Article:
MR. WHITE'S LECTURE.
Review of Political Progress and Suggestions for Further Evolution.
It is certain that in this century the theory of an evolutionary method of some sort in this universe has taken fast hold upon thinking men. Especially is this the case as to the life of man as man upon our planet. While a quiet evolution is easily seen in laws and political institutions, a more violent process is no less evident. So far the progress of man has been, far more than we could have wished, by catastrophies.
Take the way by which these colonies were separated from England. One of two ways of progress was possible, either by right reason or by revolution. The revolutionary method prevailed. The result was the immediate loss of much Anglo-Saxon blood. Again, Turgot's efforts to bring about a gradual development of political liberty in France were of no avail against the ultra-conservatives and the Revolution followed. Even in the case of our Civil War, Henry Clay and other statesmen saw it was inevitable that slavery and freedom must conflict many years before the crisis came and they sought to avoid it. But revolution sits North and South opposed them and war followed.
The question then arises, is this the necessary law of human progress? Many things go to show that it is not. Not only better results, but better methods may be gradually evolved by the law of evolution itself. The whole question is one of price. The development of the race is to go on. The question is what price shall we pay for it?
Let us not glorify revolutions. The results are evil Let us glorify the evolution of a strong moral sense in individuals and nations. Our aim will then be a steady, healthful evolution, for the unfolding of a better future. First should be placed the evolution of the individual man. It is the duty of every one to develop his own powers truly and fully. Until there is a preponderating mass of righteous men we cannot hope for high standards of government. The first quality needed is will power. It makes the difference between the strong man and the weak.
The material evolution of the country at large follows. A nation like this must expend a large part of its labor in developing the material basis of its civilization. But is it not better to labor for progress by evolution than to risk progress by catastrophe? In American business today far too large a part is played by catastrophe.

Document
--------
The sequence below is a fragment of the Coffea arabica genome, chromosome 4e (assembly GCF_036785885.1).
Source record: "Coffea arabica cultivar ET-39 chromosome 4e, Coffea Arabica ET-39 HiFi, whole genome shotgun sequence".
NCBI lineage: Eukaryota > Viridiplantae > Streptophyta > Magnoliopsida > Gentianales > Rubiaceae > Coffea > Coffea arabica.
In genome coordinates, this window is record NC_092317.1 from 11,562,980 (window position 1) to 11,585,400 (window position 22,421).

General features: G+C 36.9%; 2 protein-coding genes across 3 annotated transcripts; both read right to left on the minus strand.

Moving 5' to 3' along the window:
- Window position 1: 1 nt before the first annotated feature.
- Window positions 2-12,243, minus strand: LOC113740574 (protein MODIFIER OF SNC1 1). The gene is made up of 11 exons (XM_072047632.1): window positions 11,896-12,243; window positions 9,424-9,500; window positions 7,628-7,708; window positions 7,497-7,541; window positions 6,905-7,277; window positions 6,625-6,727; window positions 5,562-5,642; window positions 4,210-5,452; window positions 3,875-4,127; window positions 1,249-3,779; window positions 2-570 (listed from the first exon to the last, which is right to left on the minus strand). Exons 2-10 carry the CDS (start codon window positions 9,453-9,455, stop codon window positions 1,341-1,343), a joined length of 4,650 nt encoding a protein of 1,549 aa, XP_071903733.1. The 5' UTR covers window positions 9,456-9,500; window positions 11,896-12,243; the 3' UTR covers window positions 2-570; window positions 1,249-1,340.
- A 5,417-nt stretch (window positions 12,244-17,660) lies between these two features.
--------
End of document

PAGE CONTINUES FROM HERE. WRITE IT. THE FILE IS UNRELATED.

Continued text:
Take the field of politics. It would seem that the evolutionary method would be aided by the study of legislation within our universities. Here in our country is a tremendous field to cover. Men should be taught to think, speak and write upon pressing questions. Take for example the laws dealing with crime. Crime is not a misfortune. A criminal is a criminal. We need criminal laws of more common sense. A healthy, manly desire to exterminate crime must be developed. I trust we shall have the standard bye and bye that the best thing a man can do is not to defend criminals, but convict them. The ideas of public office must be raised. The highest fidelity is not the fidelity to the party of party members or leaders.
Our cities need attention. They are the rotten spots in the body politic. Under our present system, revolution, not evolution, as the only remedy. We need to develop two ideas; first, that the city officers are not political officers, and second, that as the city is a business institution, there should be a board of control made up of citizens. This board should be above the aldermen and without its consent no franchises should be granted.
International questions should progress by evolution, as should our interior affairs. Our colleges must educate more and more men who shall deal with political questions. Our citizens have no adequate idea of the doings of our legislatures. Newspaper reports are poor. A comparison of any report with the Congressional Record will prove the truth of this statement.
In preparing the way for evolution there are some things to be avoided and considered. Avoid urging changes foreign to our habits, customs and thought. It will do harm. Recognize the value of the cultivation of righteousness and morality. Strive to secure progress toward a better and nobler future by processes evolutionary rather than revolutionary, by appeals to reason rather than to prejudice. Be true to yourself, your University and your country.
The Union will entertain Mr. White at breakfast at the Colonial Club this morning at 9. President Eliot, Col. T. W. Higginson and Professor Baker will be present and will speak.